whole foods and beyond....nourishing the body, spirit and soul

Friday, April 13, 2012

feeding a family

i've been trying to write this post for about a month now. but for some small little reason i've had a hard time getting around to it......

thankfully my friend recently messaged me a question about feeding her one year old daughter, and this gave me the starting point to "feeding a family."  i want to share this with you because having a "picky eater" is so common in our culture. so i hope you can gain inspiration from our conversation. please jump in and leave a comment about what has helped you to nourish your children (and other loved ones). after all, i think our best resource is each other and the trial and errors we've gone through on the journey. tune in next week for part two of this series, as i bring the "logistical" part of feeding everyone nourishing foods:)

here is her message to me:

Hi Eleni, 
I am writing you because I am having a bit of a problem with "julie" being picky with food. I was wondering if you could suggest something. Before, she loved everything- spinach and all. Now she is really giving me more of a hard time eating. She still gets homemade goats milk formula. Did Dimitri go through any picky stages? It is an awkward eating time because she doesn't really want pureed foods anymore. She wants solid foods. But obviously they have to be in bitty pieces. She likes any fruit, ezekiel toast, eggs, oatmeal, mushrooms(random huh?), and she likes crunchy things a lot. But not too many veggies these days. I thought maybe I could give her green smoothies to get some of the greens she is lacking in. Luckily, she does get some spirulina powder in her milk. Do you have any suggestions?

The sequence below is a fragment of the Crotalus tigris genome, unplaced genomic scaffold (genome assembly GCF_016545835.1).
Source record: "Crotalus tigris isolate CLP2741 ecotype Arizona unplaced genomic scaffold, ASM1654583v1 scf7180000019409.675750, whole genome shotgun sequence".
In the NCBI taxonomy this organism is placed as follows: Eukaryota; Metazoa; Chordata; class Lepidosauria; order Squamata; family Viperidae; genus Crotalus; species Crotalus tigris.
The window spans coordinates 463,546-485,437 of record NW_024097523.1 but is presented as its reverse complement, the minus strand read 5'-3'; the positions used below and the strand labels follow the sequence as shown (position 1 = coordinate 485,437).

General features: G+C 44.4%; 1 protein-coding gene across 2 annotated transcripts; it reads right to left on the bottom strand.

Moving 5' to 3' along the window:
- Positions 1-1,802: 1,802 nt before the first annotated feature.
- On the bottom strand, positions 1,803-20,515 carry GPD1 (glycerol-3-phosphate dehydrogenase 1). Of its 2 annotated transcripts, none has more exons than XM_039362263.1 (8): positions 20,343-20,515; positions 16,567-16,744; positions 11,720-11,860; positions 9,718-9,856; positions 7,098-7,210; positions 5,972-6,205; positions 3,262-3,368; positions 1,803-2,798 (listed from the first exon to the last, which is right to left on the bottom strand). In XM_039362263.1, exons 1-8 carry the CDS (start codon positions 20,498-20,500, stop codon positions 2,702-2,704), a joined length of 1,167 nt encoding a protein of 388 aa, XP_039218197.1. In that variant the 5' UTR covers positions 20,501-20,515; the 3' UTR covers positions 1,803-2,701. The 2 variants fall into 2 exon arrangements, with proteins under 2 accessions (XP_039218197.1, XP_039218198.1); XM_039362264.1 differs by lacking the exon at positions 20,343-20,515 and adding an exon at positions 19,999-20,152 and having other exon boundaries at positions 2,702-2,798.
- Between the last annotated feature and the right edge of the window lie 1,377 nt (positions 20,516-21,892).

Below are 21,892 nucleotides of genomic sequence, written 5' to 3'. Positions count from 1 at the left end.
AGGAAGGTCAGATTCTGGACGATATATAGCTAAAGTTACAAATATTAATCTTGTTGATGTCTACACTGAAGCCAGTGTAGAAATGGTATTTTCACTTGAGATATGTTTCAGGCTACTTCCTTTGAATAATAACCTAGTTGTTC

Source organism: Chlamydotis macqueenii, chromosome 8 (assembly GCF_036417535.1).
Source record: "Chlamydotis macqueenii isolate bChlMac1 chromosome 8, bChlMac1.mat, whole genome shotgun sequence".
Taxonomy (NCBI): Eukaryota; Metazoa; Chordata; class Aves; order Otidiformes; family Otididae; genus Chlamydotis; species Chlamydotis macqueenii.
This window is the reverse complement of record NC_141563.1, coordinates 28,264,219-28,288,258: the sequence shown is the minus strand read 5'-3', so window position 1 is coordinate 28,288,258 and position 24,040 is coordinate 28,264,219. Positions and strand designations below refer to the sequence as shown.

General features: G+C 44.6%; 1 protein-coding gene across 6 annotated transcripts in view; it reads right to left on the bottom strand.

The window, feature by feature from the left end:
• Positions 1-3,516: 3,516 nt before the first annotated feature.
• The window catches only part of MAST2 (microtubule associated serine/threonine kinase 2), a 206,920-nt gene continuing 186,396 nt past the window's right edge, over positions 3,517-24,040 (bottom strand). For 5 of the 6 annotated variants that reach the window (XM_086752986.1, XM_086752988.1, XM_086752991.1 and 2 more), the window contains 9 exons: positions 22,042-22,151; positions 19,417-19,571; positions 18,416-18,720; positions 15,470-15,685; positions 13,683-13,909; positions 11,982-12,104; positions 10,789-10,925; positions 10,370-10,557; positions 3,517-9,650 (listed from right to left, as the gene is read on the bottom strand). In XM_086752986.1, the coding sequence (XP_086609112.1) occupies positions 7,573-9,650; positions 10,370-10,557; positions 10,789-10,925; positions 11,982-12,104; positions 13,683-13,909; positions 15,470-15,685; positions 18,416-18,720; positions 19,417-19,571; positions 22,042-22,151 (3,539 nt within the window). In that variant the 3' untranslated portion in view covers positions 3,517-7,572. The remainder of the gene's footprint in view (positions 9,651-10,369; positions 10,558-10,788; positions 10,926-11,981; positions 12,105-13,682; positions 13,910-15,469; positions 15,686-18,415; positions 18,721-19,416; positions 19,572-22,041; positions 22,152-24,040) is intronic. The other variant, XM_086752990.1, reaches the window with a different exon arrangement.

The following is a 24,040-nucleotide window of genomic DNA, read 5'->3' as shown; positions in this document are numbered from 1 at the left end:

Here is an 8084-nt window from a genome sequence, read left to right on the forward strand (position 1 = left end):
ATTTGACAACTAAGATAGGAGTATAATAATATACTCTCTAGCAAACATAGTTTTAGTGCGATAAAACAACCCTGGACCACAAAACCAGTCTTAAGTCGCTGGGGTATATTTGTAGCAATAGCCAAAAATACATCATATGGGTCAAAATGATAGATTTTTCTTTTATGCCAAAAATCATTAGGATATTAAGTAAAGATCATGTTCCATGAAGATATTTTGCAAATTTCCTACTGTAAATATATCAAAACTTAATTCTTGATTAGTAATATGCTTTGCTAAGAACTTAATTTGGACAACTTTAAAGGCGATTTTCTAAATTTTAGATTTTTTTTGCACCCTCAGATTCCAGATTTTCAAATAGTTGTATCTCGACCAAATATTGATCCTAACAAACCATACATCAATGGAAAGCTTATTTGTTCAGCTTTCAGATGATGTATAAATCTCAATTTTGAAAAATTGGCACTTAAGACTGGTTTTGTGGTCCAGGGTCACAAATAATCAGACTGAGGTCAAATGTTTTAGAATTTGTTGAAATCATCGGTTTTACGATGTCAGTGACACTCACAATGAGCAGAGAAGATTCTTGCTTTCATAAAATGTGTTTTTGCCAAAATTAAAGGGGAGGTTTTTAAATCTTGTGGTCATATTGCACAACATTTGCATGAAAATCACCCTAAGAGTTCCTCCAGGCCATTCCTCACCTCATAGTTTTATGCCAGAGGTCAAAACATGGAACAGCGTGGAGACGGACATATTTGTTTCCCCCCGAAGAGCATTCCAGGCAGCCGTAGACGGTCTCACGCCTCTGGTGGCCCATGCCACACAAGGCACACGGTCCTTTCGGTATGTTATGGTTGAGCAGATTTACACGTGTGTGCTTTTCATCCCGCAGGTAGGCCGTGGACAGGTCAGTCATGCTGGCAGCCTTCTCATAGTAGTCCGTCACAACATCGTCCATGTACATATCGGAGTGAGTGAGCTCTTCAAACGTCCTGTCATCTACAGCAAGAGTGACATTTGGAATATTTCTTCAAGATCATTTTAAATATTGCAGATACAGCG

here is my message back to her:

well it really sounds like your doing a great job of getting variety in. have you tried the green smoothies with her? does she like them? with dimitri i always felt assured that he was getting everything he needed each day by having a "fully loaded" green juice or smoothie every morning. that way later in the day if he chose to only eat other foods that weren't nutrient dense (like toast, pasta, or any baked goods i might have around) i knew he had already surpassed his nutritional needs. at this stage, while she hasn't been exposed to overly sweet foods, she should be pretty receptive to some hardcore green juices. i think her shift in not eating everything you put in front of her is just her realizing what she likes and doesn't like, so don't worry if she doesn't eat what you've chosen for her every time. when dimitri was still transitioning to solids, he would nibble on raw collard greens no problem. but later, as he ate more and more new foods, eating a raw collard just wasn't as appealing to him as other more exciting foods.

I've read a lot that babies and toddlers will go through phases where they'll be really into a certain food one day and then have no interest at all in it the next. they're total "swingers." hehe:) anyway, continue to offer the foods she resists and when she's ready she'll try it again and at some point enjoy the flavors again.

another thing thats always worked really well for us is, whatever I'm eating, dimitri will eat.
no matter what:) maybe you could let her pick the food right off your plate if she's ready for that.